In Re Rice , 72 B.R. 311 ( 1987 )

  • 72 B.R. 311 (1987)

    In re Jeffrey L. RICE and Kimberly A. Harrigan, Debtors.

    Civ. A. No. 86-547-JRR.

    United States District Court, D. Delaware.

    April 3, 1987.

    Eric M. Doroshow, of Doroshow & Pasquale, Wilmington, Del., for debtors.

    Thomas D. Runnells, Newark, Del., Trustee for Dist. of Del.

    ROTH, District Judge.

    This is an appeal from an Order of the United States Bankruptcy Court for the District of Delaware denying confirmation of the Debtors' Chapter 13 Plan. The Bankruptcy Court found that the Plan was not proposed in good faith as required under 11 U.S.C. § 1325(a)(3). We affirm that decision.

    I. Facts

    On March 23, 1986, Jeffrey L. Rice and Kimberly A. Harrigan, husband and wife, ("Debtors") purchased a new home. In order to meet the monthly mortgage payments on it, the Debtors planned to rely on expected salary increases and earnings from a daycare center they proposed to establish in the new home. Neither was ever realized. Rice received no salary increase and Harrigan's monthly income actually decreased when she was switched from the status of hourly to salaried employee. The daycare center did not materialize because higher than anticipated settlement costs and reduced monthly income prevented the Debtors from performing the necessary renovations. These financial problems quickly grew to the point that Debtors began to fall behind on payments to their creditors.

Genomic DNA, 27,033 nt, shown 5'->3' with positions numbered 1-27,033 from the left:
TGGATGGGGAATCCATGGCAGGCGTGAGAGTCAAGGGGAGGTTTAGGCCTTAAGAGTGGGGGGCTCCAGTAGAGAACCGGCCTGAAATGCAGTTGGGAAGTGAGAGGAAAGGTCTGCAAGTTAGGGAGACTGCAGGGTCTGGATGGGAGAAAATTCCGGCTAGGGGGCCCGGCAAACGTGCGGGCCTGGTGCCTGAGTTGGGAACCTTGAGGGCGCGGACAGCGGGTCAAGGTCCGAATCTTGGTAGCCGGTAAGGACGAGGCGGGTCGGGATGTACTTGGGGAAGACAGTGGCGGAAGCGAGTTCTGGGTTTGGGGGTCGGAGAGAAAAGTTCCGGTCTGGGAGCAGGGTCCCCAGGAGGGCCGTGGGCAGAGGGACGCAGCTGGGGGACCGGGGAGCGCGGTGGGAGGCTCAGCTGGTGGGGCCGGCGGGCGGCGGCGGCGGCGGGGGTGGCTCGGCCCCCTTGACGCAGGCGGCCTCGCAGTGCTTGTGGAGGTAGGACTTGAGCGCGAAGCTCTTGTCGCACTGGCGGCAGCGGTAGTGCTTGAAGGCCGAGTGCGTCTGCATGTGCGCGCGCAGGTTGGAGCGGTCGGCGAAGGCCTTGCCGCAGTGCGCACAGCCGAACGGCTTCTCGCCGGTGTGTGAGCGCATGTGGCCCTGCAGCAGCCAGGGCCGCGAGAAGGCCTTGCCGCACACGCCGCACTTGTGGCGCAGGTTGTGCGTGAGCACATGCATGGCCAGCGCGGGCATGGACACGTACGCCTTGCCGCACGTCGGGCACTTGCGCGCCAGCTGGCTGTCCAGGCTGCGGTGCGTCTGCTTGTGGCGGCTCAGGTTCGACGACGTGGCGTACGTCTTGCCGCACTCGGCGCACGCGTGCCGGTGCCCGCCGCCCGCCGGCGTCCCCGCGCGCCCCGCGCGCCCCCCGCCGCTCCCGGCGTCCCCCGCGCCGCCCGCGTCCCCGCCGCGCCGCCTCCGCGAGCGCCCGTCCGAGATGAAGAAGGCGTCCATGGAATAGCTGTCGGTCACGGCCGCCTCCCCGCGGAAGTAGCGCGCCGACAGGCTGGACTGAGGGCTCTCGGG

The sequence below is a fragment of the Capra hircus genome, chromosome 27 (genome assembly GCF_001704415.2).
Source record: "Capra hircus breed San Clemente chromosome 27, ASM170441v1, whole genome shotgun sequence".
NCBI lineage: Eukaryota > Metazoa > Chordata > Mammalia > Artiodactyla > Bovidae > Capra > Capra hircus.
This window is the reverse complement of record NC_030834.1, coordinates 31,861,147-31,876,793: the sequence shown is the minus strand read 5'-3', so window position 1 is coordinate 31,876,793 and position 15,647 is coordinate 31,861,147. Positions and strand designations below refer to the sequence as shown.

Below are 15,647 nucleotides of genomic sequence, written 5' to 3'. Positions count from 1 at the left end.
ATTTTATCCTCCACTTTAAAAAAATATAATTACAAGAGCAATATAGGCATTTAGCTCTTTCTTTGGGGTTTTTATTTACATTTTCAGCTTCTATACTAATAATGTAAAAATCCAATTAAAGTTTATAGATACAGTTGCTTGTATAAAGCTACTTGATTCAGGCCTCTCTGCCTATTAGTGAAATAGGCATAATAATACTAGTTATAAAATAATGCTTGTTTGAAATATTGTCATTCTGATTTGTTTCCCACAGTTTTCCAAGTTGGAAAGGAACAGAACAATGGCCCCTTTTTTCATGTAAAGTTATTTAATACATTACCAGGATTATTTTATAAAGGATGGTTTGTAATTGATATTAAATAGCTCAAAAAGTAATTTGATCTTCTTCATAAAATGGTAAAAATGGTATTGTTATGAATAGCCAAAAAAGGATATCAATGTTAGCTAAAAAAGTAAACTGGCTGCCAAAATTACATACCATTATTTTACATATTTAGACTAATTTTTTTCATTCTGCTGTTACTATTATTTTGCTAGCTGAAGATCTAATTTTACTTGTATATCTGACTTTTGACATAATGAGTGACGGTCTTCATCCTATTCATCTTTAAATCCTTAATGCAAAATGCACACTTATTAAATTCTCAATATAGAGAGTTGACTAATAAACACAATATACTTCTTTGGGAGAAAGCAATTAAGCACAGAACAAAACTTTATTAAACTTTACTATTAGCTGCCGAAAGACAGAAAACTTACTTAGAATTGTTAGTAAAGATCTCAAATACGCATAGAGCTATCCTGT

On July 7, 1986, Debtors filed a Voluntary Joint Petition in Bankruptcy under Chapter 13 of the Bankruptcy Code. The Debtors' repayment Plan, filed on July 30, 1986, provided for full repayment, including interest, to the secured creditor, holder of the mortgage on Debtors' new home, and a 13 percent payout to the unsecured creditors.